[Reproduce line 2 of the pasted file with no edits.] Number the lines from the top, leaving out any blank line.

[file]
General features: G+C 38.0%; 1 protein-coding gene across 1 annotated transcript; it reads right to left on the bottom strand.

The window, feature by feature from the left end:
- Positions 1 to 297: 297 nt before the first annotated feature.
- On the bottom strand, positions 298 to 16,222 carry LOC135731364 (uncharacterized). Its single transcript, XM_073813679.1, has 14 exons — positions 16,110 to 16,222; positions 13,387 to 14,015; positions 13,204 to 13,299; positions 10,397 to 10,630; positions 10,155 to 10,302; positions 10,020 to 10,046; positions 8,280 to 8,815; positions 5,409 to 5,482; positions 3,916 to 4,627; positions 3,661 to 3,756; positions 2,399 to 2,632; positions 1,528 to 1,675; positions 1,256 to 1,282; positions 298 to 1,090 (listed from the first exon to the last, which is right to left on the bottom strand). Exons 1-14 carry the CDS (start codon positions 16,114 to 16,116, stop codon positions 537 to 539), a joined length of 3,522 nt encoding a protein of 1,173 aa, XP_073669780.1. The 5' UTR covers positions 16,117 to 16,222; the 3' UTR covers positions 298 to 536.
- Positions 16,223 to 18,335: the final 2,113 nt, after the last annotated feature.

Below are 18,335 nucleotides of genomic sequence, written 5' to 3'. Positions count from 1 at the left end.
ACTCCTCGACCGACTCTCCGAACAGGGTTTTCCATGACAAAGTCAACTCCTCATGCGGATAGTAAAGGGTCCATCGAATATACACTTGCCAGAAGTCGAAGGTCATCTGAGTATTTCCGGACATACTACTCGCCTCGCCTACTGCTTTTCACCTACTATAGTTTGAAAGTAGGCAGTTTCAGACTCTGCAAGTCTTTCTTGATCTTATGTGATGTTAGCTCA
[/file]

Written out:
The window, feature by feature from the left end: